Jem & Ella

Ella Treays & Jem Treays
Run Ragged / Creu Cymru
Sherman Cymru

Jem and Ella Treays Credit: Jorge Lizalde
Jem and Ella Treays Credit: Jorge Lizalde
Jem and Ella Treays Credit: Jorge Lizalde

Jem & Ella arrives back at Sherman Cymru two years after its first incarnation (then entitled Transition). At the time, dancer/theatre-maker Jem Treays was pondering the approach of his fiftieth birthday; his daughter, keen ballet student Ella, was ten years old, and keen to create a show with her father.

Now, Jem has passed his half-century, while Ella is on the cusp of adolescence and seriously contemplating a career in dance. Jem & Ella is an attempt to paint a picture both of their ever-evolving relationship, and of the realities of life as a dancer.

Saz Moir’s set is simple: largely white, suggestive of a domestic environment, consisting of cupboards, a chair and a table. This is where the action begins, with Ella performing acrobatically ambitious ballet exercises as her recorded voice talks us through them (or something similar) and video projections (designed by Nic Finch) show her practising on a trampoline.

Once she has finished, her father reveals himself to have been sitting amongst the audience, enters the performance space and begins a solo performance of his own; ironically more “modern”, less classically balletic in style.

When they start to perform as a duet, this contrast is played up, as are other disparities between the pair. The father seems the more playful of the two, wearing his professionalism lightly; he also plays with the idea that his energy levels are lower than his daughter’s, refusing to conceal the fact that he is frequently out of breath.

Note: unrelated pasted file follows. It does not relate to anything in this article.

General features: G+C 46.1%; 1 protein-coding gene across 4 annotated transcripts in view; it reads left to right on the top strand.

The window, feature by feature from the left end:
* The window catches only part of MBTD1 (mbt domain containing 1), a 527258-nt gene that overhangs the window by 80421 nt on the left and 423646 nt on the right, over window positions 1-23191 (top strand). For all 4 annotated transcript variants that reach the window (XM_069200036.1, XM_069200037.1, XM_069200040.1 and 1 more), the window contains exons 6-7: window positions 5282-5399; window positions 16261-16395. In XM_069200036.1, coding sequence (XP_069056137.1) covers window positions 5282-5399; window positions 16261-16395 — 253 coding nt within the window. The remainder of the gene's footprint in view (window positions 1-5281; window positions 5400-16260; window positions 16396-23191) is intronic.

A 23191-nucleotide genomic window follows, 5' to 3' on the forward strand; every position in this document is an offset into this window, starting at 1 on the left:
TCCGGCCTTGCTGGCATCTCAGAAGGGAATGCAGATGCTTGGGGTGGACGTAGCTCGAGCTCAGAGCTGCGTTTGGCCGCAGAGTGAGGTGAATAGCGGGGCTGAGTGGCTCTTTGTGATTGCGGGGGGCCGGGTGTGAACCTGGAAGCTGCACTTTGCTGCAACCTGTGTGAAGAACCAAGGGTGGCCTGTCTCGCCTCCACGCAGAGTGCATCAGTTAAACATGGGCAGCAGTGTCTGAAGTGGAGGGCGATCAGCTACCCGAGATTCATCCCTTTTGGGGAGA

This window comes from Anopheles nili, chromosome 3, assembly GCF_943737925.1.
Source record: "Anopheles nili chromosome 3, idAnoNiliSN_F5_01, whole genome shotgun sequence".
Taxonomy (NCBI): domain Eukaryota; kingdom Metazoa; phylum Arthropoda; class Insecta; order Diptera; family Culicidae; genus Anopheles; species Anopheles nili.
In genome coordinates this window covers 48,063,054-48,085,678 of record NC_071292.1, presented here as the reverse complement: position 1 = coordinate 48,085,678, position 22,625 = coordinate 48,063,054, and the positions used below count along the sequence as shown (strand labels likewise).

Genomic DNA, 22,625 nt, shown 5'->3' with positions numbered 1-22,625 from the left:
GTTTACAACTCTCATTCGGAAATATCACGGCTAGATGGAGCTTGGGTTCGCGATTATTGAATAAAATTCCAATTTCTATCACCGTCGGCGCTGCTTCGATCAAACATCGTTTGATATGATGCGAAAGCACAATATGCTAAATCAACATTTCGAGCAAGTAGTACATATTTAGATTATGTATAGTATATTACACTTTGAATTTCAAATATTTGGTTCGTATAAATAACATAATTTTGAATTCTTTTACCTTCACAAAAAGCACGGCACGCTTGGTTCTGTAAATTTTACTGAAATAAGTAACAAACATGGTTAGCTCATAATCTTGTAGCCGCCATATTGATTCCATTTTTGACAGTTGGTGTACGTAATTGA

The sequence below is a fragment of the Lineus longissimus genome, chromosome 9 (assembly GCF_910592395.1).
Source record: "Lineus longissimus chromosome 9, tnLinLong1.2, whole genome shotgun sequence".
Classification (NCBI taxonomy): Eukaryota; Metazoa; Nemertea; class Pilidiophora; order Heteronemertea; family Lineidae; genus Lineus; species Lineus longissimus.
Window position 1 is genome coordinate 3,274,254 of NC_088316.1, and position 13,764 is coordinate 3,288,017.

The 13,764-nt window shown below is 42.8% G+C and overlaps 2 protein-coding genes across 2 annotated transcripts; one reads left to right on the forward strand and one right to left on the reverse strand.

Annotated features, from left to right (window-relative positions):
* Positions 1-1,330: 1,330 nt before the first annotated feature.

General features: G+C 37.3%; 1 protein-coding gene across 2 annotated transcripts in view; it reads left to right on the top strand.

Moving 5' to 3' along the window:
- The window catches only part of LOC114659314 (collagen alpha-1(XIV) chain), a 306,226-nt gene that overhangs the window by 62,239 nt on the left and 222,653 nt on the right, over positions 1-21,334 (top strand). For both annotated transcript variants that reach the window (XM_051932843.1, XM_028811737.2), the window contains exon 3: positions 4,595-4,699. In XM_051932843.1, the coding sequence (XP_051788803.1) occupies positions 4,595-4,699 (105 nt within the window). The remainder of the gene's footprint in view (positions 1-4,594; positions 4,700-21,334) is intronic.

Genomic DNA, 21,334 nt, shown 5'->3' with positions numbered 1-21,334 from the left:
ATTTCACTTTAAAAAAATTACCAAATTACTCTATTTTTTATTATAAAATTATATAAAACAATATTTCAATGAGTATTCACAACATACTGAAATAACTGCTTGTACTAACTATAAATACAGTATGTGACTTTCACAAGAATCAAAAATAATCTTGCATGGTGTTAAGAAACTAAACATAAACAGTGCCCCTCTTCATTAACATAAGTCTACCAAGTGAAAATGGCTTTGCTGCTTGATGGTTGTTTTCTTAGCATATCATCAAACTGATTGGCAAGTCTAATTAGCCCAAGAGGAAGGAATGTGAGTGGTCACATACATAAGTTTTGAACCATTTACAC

Any production involving a parent and child performing together is bound to contain moments of cuteness which verge on the emotionally manipulative. The skill and commitment on display here, under the direction of Paula Crutchlow, and the truthfulness with which the relationship is portrayed conspire, however, to subvert any simplistic “aahh” factor; as well as affection, there is conflict, impatience and irritation on display.

Audio recordings of Ella and Jem describing their lives are cleverly woven into Chris Young’s sound design, which also utilises a mixture of indie-pop (The XX, Vampire Weekend) and evocative instrumental music, subtly reflecting the shifting moods on display, in conjunction with Jane Lalljee’s lighting design.

This is a reflective rather than narrative piece, although some of the most striking moments occur when a conversation consists of a spoken question and a danced response. The bulk of the dialogue is movement-based, however, and highly accomplished—the climactic moment involving the aforementioned table is quite breathtaking.

Experimental multimedia productions which celebrate family relationships are rare; those which, like Jem & Ella, are both family-friendly and sufficiently accessible to appeal to non-specialists in dance still rarer. Alternately funny and profoundly moving, this is a beautiful achievement.

This performance came at the end of a Welsh tour; it seems inconceivable that this is the end of the story. It would be fascinating to catch up with it in ten years’ time.

Reviewer: Othniel Smith

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